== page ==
The "ai" of aikido is, in my humble opinion, best translated as joining. Indeed, this is what aikido practice stimulates. We join on the tatami, brushing our differences aside, finding joy in the fact that we can meet, blend, and create something together. It's so beautiful, a cynic would puke. Also, it's an excellent compass for where to go on our aiki way.
I go here and there in the world, meeting aikido students on and off the tatami. Some impressions stand out and get sharpened, the more I see of aikido practice and practitioners.
True, aikido develops into different "styles" and directions, some so different from one another that the general public could not fathom it's the same art. But it is. All those students strongly feel that they are passengers or the crew on one single vessel -- that of aikido as founded by Morihei Ueshiba.
There's magic in the name aikido. It contains a conclusion, a principle, which we all share, although we interpret it in so many ways on the tatami. Plato might have called it an ideal.
I am often surprised by the warm intensity by which aikido students anywhere embrace this mystical one, and the sense of traveling on that single vessel. What we do is not just training, but a joint work towards a goal we agree on, although we're not able to specify it exactly with words.
I don't think it should be defined in words. That would diminish it. It's enough that it inspires us all and gives us the sense of partaking in a grand quest, where each individual somehow, by each ikkyo and shihonage, carves the mountain, until one day the sculpture is completed and everyone will say: "Yes, that's what we intended."
Maybe that's true for mankind as a whole. Sort of what Norbert Elias meant by the civilization process, but with an artistic twist. The process made into a song -- or in aikido, more like a dance.
So, whatever organization or style we might belong to, we share this undefined but strongly sensed common goal. In my mind it means that we should really, somehow, also belong to a common worldwide body. Maybe not an organization, I don't know, because that seems to diminish the vision, like blinders on a horse. A community?
We feel that we belong to the same community, so there should be one to which we all feel that we can belong.
At this point I have to mention that I'm in the Directing Committee of the International Aikido Federation, which is sort of aspiring to be that community. Maybe it can be. It makes sense to me. But if it can't, the need remains. The world of human interaction must be formed according to how we want to interact.
Aikido is joining. So, we want to join. Organizational structures should conform to this, or they will fade away.
Maybe we are so far unable to accomplish any more than a party, a great gathering of people from all parts of the aikido world. Good enough. We'll have fun. We'll be delighted at the discovery of having so much in common. But we need to manifest this fundamental urge to join.
When I practice aikido in a particularly inspired mood, I feel that by each ikkyo and shihonage I contribute to the building of the web. As if I were a spider, but one cooperating with every other spider in extending the web around the globe. Oh, that might sound like a horror story...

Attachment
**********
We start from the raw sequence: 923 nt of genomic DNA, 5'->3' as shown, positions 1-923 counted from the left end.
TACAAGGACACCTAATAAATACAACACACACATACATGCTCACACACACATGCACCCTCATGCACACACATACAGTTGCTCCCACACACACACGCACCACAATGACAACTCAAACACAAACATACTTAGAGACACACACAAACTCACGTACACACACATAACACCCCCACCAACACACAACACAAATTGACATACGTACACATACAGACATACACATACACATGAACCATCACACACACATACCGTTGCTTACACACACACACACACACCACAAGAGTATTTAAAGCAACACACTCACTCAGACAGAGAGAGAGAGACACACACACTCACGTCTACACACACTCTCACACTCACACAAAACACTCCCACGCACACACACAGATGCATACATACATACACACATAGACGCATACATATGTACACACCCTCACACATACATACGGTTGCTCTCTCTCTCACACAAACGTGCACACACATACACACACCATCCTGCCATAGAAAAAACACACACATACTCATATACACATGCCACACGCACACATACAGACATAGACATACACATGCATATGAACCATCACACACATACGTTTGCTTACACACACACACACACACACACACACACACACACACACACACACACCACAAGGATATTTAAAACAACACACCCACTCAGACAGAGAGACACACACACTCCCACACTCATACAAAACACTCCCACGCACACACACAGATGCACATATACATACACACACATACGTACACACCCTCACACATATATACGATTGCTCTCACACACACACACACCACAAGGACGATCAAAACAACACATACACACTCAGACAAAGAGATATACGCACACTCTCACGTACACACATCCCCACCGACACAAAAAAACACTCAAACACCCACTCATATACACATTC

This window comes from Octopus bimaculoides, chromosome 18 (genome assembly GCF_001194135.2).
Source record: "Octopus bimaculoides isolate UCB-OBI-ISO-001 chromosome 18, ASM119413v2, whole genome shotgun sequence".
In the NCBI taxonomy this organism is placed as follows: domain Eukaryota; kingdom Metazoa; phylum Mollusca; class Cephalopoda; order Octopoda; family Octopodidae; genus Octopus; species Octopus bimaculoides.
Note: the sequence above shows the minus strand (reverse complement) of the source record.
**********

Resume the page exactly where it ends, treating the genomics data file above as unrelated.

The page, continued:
So, another metaphor: Norse myth describes the future as a web woven by the three norns Urd, Verdandi, and Skuld. The aikido community is sort of doing the same. We all participate in forming the patterns of the future. That's no magic. We are what we do, we become what we experience, we preach what we have learned. Practicing aikido, we experience and act on the world accordingly.
Now, it starts to sound like a cult. We have enough of those. The antidote to cults is openness and common sense. Again, it's reason for a world community where all aikido students can and want to belong. A cult is only possible within a minority, a limited number of people accepting to isolate themselves from the rest of the world.
The more we practice the principle of joining, the less there will be of cults and animosity. If it's naive, let's be naive together.
It's the lesson of "styles" in aikido: We can focus on the differences or on the similarities. By each year of practice, everyone of us develops a personal version of aikido. That's nothing to be bothered by. We are different, so we interpret and do things differently. But still, to a much greater extent we are the same, and what I do looks a lot like what you do, in the eyes of someone else.
So, we join by training aikido, whether we strive to do so or not. Just by accepting that fact we also join the world community we long for, whatever we call it. Now, I'm reminded of a song by Eric Burdon & The Animals, from way back in the far-out sixties: "We're all one." Yup.
Stefan Stenudd is a 6 dan Aikikai aikido instructor, member of the International Aikido Federation Directing Committee, the Swedish Aikikai Grading Committee, and the Swedish Budo Federation Board. He has practiced aikido since 1972. Presently he teaches aikido and iaido at his dojo Enighet in Malmo, Sweden, and at seminars in Sweden and abroad. He is also an author, artist, and historian of ideas. He has published a number of books in Swedish and English, both fiction and non-fiction. Among the latter are books about aikido and aikibatto, also a guide to the lifeforce qi, and a Life Energy Encyclopedia. He has written a Swedish interpretation of the Chinese classic Tao Te Ching, and of the Japanese samurai classic Book of Five Rings. In the history of ideas he studies the thought patterns of creation myths, as well as Aristotle's Poetics. He has his own extensive aikido website: http://www.stenudd.com/aikido
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